Time Colonist June 1, 2003
By Norman Gidney
Times Colonist Staff
Westbay Marina owner Mark Lindholm
shows off the first home in his unique development. Debra
It's been a long voyage through municipal council and federal
government regulations, and tough sailing around rezoning
hearings, design and construction, but a new kind of subdivision
will soon rule the waves of Esquimalt.
What's billed as southern Vancouver Island's only legal
mixed-use floating village will be christened in July at
The first floathome is in place, a three-level angular, modern
design with gas fireplace and barbecue, radiant heat in the main
slate-covered floor, two bathrooms and two bedrooms.
It's for sale at $260,000 and also will be a display home for
the floating village, which has 33 "lots" now
and ultimately will total 40 homes.
Less expensive versions of life on the water are available,
starting at about $190,000, said developer Mark Lindholm,
who owns the adjacent marina and 61-site recreational vehicle
Finishing carpenters still have four weeks of indoor work remaining
on the first floathome before the July 19 kick off date
for the marine village. The angular lines of the tall floathome
are already a contemporary contrast with the sailboats moored
Lindholm said he started on the floathome village in 1996 and
it has taken this long to get all the approvals, permits and
services for the unconventional development. The effort
it took "tells me it's not something that's going to be
duplicated in Victoria."
It's not like regular real estate. At Westbay, owners lease
their floathome sites from Lindholm over 20 years, which is the
term of his master lease from Ottawa. And it isn't a strata title
project. The buyer's lease can't be registered at the Victoria
Land Title Office, but it can be sold or otherwise assigned.
Despite the legal differences, Lindholm has had many inquiries,
from the 21-year-old who wants something unconventional to well-off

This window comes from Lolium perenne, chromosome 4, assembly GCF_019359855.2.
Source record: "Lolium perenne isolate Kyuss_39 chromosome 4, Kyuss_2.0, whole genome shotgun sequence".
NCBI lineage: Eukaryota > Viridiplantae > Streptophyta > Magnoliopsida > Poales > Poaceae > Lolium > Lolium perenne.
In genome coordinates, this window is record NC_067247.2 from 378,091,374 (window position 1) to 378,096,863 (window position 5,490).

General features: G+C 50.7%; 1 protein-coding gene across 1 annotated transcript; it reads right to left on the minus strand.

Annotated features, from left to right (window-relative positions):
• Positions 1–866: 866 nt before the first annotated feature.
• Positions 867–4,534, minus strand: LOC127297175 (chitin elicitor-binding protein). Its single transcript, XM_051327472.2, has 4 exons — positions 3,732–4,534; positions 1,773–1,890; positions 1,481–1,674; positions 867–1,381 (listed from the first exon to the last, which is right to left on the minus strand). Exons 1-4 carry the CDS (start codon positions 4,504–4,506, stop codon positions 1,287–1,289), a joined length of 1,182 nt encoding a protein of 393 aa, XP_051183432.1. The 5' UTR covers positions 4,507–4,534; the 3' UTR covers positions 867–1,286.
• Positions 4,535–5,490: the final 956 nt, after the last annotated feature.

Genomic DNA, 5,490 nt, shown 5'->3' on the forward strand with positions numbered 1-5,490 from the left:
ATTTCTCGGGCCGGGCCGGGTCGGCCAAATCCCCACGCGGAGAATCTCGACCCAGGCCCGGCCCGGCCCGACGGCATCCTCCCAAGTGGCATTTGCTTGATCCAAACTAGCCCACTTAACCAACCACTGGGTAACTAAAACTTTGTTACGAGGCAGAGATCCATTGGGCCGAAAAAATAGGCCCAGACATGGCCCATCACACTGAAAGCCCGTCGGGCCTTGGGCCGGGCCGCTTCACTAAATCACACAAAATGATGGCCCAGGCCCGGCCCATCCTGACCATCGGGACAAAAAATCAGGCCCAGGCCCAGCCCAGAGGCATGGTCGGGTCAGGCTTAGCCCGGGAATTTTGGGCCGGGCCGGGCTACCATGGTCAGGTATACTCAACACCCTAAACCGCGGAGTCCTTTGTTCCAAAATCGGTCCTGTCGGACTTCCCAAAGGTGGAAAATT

50-plus couples. "This is the ultimate lifestyle choice," he
Floathome owners can lease by the month at 60
cents a square foot or pay the whole two decades' worth upfront
amounts ranging from $90,500 to $174,500, depending on the
size of the marine lot. Owners will have
to pay the usual municipal property taxes, too.
Lindholm is providing all the usual municipal
services to floating residences and will install concrete floats
to connect the
homes. Each will be anchored with its own pair of 40-centimetre-diameter
steel pilings. Floathomes will be arranged in an irregular pattern,
different from a marina's pigeonhole style.
He runs his own utility at the site, providing
all the telephone, natural gas, electricity, cable TV and Internet,
water and sewer
hookups to the floathomes, even an automated wastewater pumping
system that sucks sewage out of floathome holding tanks and flushes
it into municipal sewers.
B.C. Hydro, Telus and the other utilities "wanted nothing
to do" with people who might just unplug and float
away somewhere else.
The improvements and new forms of tenure have
cost money -- some $2 million to date -- and the higher costs
of the new-style village
wasn't popular with long-term liveaboards who faced bigger
bills to continue living at Westbay. Many have moved to Fisherman's
Wharf on the Victoria side of the harbour.